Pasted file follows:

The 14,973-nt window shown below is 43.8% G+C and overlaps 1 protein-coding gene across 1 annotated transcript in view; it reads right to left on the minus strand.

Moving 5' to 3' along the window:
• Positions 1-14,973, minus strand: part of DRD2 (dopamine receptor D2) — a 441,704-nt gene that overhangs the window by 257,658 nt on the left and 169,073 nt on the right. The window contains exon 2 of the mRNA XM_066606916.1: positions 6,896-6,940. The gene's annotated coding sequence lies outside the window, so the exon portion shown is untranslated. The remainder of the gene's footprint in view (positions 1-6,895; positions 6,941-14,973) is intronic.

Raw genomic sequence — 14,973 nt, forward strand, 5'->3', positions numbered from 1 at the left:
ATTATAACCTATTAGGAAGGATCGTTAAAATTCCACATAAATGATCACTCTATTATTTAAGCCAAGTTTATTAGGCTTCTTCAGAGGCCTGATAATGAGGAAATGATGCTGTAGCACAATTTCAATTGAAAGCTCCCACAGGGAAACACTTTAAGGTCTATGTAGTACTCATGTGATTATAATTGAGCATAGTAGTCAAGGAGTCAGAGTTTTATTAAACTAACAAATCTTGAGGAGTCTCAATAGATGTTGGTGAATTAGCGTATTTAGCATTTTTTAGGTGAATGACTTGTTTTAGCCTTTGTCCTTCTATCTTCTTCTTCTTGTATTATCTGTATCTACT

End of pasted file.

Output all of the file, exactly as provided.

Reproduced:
The 14,973-nt window shown below is 43.8% G+C and overlaps 1 protein-coding gene across 1 annotated transcript in view; it reads right to left on the minus strand.

Moving 5' to 3' along the window:
• Positions 1-14,973, minus strand: part of DRD2 (dopamine receptor D2) — a 441,704-nt gene that overhangs the window by 257,658 nt on the left and 169,073 nt on the right. The window contains exon 2 of the mRNA XM_066606916.1: positions 6,896-6,940. The gene's annotated coding sequence lies outside the window, so the exon portion shown is untranslated. The remainder of the gene's footprint in view (positions 1-6,895; positions 6,941-14,973) is intronic.

Raw genomic sequence — 14,973 nt, forward strand, 5'->3', positions numbered from 1 at the left:
ATTATAACCTATTAGGAAGGATCGTTAAAATTCCACATAAATGATCACTCTATTATTTAAGCCAAGTTTATTAGGCTTCTTCAGAGGCCTGATAATGAGGAAATGATGCTGTAGCACAATTTCAATTGAAAGCTCCCACAGGGAAACACTTTAAGGTCTATGTAGTACTCATGTGATTATAATTGAGCATAGTAGTCAAGGAGTCAGAGTTTTATTAAACTAACAAATCTTGAGGAGTCTCAATAGATGTTGGTGAATTAGCGTATTTAGCATTTTTTAGGTGAATGACTTGTTTTAGCCTTTGTCCTTCTATCTTCTTCTTCTTGTATTATCTGTATCTACT